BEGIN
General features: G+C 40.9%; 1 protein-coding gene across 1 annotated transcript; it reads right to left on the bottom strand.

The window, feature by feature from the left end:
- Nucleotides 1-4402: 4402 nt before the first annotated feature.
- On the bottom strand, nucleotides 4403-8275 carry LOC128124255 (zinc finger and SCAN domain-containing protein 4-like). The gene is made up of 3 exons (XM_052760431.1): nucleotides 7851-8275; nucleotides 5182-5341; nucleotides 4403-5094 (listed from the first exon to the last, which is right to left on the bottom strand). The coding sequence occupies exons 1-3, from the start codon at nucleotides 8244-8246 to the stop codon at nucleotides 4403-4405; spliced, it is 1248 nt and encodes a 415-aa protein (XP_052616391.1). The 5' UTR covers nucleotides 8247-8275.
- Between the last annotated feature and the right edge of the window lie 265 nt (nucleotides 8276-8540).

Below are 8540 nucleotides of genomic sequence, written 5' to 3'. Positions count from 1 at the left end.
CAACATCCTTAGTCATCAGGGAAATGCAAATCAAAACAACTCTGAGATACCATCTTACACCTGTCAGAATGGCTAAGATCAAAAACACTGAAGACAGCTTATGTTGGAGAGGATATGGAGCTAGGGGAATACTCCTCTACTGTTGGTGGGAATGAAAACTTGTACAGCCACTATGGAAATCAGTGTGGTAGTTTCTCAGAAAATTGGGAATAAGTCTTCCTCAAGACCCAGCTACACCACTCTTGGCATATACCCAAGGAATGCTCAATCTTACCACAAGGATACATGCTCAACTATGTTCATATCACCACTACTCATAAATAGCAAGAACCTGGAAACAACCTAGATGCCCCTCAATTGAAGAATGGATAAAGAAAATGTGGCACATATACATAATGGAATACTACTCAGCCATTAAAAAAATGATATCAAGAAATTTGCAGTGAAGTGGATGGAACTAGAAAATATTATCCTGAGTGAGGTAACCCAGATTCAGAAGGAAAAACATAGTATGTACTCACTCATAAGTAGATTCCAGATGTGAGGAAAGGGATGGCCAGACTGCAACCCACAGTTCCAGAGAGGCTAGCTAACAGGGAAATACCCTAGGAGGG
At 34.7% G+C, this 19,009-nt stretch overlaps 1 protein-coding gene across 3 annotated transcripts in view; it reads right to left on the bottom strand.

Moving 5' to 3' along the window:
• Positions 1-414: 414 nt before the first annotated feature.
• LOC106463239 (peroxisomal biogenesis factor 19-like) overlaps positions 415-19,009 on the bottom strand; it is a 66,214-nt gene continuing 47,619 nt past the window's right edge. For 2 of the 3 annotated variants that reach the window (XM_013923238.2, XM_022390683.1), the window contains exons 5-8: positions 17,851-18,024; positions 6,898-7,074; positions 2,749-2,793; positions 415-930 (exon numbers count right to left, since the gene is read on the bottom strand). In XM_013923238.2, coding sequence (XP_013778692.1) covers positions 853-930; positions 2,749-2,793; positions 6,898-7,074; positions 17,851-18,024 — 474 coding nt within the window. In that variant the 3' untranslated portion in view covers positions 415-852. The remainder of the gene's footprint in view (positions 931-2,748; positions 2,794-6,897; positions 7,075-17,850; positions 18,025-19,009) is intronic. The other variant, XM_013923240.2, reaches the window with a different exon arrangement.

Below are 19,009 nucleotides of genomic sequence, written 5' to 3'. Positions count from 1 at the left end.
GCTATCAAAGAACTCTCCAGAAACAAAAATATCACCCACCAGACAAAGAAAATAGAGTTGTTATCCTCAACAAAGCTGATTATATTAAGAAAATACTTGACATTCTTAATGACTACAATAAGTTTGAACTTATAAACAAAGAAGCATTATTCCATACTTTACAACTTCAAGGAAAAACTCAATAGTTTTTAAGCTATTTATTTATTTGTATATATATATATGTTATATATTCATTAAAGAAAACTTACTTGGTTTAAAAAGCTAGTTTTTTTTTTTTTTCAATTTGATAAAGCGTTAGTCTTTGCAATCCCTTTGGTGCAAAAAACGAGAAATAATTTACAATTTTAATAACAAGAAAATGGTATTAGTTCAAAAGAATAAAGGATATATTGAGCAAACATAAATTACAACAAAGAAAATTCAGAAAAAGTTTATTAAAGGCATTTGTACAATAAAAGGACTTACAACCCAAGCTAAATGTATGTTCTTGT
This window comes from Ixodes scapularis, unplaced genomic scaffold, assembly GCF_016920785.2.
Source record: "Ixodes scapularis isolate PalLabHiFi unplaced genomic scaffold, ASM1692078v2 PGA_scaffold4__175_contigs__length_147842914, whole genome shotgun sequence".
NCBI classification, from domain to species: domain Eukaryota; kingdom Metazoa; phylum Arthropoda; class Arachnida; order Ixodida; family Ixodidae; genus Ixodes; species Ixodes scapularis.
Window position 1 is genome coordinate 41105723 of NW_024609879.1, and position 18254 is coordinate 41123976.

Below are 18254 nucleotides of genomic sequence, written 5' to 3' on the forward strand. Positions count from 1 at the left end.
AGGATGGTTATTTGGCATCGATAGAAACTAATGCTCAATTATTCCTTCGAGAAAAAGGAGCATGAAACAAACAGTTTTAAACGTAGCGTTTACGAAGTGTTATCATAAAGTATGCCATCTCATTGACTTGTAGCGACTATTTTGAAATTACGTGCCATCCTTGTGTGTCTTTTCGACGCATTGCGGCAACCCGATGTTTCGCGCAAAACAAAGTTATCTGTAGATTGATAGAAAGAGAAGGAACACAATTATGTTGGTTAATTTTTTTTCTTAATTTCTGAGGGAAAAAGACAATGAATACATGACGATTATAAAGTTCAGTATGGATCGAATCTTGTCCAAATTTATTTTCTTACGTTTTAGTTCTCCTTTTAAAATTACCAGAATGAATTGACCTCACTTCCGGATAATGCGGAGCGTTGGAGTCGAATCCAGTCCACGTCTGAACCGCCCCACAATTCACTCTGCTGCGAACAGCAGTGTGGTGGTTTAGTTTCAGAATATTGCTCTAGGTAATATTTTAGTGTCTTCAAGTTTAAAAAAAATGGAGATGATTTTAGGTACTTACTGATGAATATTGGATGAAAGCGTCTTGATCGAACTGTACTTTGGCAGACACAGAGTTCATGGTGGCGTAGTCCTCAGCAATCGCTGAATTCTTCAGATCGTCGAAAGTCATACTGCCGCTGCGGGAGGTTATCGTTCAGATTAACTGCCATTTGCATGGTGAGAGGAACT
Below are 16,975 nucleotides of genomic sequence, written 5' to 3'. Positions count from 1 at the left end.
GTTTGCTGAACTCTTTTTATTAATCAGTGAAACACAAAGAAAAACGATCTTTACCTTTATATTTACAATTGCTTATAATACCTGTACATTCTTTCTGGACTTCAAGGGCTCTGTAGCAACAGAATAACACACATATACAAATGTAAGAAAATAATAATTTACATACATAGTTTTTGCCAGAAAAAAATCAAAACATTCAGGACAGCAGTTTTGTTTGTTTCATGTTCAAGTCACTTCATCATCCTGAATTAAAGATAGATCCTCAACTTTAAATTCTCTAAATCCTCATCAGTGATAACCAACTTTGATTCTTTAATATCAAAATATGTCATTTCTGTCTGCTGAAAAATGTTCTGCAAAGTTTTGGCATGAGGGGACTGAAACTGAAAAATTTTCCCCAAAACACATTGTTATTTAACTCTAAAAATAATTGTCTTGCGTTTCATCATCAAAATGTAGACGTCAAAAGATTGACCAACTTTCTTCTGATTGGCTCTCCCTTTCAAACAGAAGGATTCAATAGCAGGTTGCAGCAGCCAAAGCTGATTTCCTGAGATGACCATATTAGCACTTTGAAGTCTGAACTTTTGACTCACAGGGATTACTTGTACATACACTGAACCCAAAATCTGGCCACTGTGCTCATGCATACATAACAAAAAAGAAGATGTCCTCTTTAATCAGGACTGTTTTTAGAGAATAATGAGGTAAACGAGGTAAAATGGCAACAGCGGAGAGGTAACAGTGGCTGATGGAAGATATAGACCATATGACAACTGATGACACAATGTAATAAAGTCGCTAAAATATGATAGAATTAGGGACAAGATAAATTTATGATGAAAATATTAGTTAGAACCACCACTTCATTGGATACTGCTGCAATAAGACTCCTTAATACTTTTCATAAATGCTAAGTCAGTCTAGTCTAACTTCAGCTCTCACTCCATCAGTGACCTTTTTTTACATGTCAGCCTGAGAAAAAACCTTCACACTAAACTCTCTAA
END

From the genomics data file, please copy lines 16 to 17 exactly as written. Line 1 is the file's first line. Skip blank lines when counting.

NCBI classification, from domain to species: domain Eukaryota; kingdom Metazoa; phylum Arthropoda; class Arachnida; order Ixodida; family Ixodidae; genus Ixodes; species Ixodes scapularis.
Window position 1 is genome coordinate 41105723 of NW_024609879.1, and position 18254 is coordinate 41123976.